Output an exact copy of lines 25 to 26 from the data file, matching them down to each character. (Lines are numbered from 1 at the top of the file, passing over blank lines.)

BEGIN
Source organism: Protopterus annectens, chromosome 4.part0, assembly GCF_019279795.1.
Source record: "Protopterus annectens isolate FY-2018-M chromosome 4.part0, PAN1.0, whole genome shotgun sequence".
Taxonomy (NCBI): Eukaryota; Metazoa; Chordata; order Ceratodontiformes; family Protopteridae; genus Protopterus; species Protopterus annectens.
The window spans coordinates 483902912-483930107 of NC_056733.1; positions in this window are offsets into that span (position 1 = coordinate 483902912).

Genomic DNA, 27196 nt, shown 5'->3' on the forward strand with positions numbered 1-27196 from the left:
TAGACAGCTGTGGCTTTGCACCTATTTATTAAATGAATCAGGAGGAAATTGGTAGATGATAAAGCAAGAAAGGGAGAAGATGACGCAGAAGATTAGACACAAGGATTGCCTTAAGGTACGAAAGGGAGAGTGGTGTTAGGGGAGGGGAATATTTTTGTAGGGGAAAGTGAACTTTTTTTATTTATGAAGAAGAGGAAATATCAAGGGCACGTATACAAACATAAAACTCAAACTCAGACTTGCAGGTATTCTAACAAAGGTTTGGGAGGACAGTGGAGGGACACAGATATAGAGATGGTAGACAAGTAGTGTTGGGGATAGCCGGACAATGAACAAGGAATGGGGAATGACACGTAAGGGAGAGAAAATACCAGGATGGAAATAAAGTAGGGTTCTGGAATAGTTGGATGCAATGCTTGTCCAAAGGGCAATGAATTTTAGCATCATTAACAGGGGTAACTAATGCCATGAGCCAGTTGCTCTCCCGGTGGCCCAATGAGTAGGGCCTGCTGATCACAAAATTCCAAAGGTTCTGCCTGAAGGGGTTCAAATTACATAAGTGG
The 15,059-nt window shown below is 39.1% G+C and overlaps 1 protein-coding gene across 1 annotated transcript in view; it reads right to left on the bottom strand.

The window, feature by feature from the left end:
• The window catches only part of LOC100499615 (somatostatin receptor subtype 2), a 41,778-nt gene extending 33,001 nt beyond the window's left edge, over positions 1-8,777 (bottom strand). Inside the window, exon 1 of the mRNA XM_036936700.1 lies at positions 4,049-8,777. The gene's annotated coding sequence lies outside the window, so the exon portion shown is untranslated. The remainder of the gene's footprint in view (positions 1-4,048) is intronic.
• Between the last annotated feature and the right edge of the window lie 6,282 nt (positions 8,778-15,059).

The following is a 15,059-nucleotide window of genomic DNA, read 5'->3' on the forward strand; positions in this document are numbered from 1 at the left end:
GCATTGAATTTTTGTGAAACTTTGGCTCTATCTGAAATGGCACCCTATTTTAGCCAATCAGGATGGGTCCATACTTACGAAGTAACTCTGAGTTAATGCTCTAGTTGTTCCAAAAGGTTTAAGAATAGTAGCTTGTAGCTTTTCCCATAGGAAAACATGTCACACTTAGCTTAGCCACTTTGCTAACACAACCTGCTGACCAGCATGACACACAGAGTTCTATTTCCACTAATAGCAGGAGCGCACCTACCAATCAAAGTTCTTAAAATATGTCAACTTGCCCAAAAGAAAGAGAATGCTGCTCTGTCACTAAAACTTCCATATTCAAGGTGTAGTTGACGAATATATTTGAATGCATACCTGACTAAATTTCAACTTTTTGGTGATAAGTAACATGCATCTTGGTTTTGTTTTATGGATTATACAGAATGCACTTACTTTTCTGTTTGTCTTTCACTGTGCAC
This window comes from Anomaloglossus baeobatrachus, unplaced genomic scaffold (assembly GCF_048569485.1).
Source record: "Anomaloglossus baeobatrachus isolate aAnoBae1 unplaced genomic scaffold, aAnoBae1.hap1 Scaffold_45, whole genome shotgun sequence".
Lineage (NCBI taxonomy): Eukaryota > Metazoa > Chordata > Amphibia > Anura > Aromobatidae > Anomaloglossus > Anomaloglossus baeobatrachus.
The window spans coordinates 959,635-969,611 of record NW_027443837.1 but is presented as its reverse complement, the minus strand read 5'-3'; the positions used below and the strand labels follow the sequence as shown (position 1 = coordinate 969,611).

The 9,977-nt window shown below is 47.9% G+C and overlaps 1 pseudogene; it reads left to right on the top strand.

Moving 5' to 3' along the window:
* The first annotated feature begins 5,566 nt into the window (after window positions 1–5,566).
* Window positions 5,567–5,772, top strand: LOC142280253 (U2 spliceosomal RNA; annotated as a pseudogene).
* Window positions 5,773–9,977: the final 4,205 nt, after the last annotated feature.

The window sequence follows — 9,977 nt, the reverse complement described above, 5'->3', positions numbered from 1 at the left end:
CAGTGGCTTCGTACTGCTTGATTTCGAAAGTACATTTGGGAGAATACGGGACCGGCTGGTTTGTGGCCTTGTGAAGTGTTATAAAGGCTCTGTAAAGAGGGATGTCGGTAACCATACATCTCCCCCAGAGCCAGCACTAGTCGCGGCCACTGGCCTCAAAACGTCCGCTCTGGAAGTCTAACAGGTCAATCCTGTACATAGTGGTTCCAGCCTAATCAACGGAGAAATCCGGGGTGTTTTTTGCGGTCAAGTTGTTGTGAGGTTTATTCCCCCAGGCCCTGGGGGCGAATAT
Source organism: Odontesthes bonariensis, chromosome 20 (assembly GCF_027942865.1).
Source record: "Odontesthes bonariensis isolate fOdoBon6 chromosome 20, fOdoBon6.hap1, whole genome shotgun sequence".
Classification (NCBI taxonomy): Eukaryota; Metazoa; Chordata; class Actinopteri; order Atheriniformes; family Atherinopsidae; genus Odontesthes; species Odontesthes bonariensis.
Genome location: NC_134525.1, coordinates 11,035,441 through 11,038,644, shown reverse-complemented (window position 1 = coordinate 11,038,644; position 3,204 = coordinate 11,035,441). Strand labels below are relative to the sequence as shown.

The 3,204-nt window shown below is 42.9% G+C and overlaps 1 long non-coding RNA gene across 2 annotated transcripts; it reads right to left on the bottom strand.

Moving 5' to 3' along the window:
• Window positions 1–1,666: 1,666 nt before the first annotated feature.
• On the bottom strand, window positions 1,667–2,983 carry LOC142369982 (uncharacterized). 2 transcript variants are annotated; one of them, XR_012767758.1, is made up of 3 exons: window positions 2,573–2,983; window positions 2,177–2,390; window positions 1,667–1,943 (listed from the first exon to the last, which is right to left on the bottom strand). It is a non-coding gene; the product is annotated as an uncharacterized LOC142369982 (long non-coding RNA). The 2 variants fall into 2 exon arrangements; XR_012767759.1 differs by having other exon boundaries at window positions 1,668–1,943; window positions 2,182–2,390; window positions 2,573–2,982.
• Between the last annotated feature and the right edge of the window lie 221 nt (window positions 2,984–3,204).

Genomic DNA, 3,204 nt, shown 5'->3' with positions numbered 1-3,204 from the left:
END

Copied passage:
Source record: "Odontesthes bonariensis isolate fOdoBon6 chromosome 20, fOdoBon6.hap1, whole genome shotgun sequence".
Classification (NCBI taxonomy): Eukaryota; Metazoa; Chordata; class Actinopteri; order Atheriniformes; family Atherinopsidae; genus Odontesthes; species Odontesthes bonariensis.